Breast cancer remains the most common cause of cancer among women in the United States, and it results in more deaths from cancer among women than any other type of cancer, except lung cancer. Over 40,000 women die from breast cancer in the United States each year. A long history of research, now coupled with the new information emerging from the field of molecular genetics, is beginning to explain the basic steps leading to breast cancer, and it will enable the development of novel treatment and prevention strategies.
Almost all breast cancers begin in the glandular structures in the breast that, during lactation, produce milk. These mammary glands are under the control of reproductive hormones that stimulate the monthly cycle of gland expansion and shrinkage, which is a feature of the regular menstrual cycle. Many of the factors associated with the development of breast cancer appear to have their effect through interaction with the hormonal stimulation of these glands.
The risk of developing breast cancer increases throughout a woman's lifetime, and the disease is relatively rare in very young women. The overall association of breast cancer incidence with increasing age may be explained by a model of breast cancer in which a progressive and cumulative series of genetic changes within the cells of the glands is necessary for the initiation of cancer. The longer a woman lives, the more opportunities there are for these genetic changes to accumulate and reach a stage where cells can become cancerous.
One of the most consistent epidemiological observations is the association of reproductive events with risk of breast cancer. Women who have one or more full-term pregnancies have a lower risk for breast cancer, especially if they are pregnant before age twenty. Pregnancy at an early age may help to stabilize the mammary glands and make them less vulnerable to genetic changes later in life. The risk for breast cancer is also significantly decreased among women undergoing surgical removal of the ovaries, particularly if the surgery is performed before age thirty-five. This surgery removes the major source of reproductive hormones and therefore results in less stimulation of the glands in the breast.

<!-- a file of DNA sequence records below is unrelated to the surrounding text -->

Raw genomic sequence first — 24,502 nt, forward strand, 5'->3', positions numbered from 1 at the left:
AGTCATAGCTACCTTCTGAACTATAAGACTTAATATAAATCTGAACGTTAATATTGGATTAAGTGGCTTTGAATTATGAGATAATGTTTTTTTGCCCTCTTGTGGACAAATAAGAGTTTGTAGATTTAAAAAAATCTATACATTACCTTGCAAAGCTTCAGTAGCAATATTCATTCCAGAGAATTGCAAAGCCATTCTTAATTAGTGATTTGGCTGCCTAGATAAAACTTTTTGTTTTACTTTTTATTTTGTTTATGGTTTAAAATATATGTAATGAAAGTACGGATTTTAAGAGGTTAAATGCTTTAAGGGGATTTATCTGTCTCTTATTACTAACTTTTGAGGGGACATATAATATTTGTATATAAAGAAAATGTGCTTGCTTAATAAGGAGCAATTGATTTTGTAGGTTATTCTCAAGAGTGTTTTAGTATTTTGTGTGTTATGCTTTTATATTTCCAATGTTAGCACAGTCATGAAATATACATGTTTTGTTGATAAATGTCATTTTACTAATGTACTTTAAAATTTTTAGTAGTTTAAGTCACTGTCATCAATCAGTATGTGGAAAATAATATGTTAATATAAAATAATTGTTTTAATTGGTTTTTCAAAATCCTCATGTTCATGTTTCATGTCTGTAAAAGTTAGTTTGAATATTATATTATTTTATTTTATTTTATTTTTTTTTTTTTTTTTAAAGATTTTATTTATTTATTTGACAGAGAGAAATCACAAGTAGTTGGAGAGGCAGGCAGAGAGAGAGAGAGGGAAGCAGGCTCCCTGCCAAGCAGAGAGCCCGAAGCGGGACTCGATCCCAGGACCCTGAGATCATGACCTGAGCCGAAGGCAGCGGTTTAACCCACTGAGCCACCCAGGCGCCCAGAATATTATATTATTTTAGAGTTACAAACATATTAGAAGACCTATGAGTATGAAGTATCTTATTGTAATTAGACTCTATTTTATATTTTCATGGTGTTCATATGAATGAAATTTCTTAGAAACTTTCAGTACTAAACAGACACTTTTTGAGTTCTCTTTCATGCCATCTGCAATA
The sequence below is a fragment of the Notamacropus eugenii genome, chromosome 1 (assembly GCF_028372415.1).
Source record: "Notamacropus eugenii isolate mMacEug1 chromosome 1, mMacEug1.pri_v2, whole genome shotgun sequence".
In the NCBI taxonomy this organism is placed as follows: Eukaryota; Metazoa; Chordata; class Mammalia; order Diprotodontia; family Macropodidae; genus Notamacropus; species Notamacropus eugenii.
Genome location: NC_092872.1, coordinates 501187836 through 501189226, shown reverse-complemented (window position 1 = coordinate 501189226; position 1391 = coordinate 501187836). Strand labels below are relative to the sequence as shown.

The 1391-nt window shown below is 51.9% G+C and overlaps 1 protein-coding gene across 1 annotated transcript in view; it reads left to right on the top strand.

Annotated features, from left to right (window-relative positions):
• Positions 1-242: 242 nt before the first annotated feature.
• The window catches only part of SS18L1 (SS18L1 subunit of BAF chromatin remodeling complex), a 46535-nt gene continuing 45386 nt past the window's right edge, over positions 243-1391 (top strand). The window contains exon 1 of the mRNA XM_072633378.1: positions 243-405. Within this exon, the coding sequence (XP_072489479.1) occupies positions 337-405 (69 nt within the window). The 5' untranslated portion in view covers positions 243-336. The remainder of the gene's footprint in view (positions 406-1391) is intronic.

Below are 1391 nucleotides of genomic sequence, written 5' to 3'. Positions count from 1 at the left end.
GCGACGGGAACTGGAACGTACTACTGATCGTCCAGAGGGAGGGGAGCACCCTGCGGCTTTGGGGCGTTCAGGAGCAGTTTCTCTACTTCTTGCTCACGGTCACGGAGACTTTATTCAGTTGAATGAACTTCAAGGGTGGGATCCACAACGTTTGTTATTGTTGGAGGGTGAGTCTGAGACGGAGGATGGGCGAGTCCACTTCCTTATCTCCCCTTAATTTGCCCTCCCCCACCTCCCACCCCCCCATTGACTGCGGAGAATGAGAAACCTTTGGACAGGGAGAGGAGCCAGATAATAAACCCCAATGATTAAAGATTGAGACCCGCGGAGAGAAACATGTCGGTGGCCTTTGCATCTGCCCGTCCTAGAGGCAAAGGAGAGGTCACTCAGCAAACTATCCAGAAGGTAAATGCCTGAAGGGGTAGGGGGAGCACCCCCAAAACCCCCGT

Conversely, the greater number of years a woman has regular menstrual cycles, the higher the risk of breast cancer. There is also a modest increase in risk associated with postmenopausal estrogen replacement therapy (especially when used more than 15 years), and with exposure to the synthetic estrogen diethylstilbestrol during pregnancy. Studies have found a significant correlation between breast cancer and levels of hormones—estradiol, estrone, estrone sulfate, prolactin, and dehydroepiandrosterone sulfate. A drug used to treat breast cancer, tamoxifen, blocks estrogen receptors.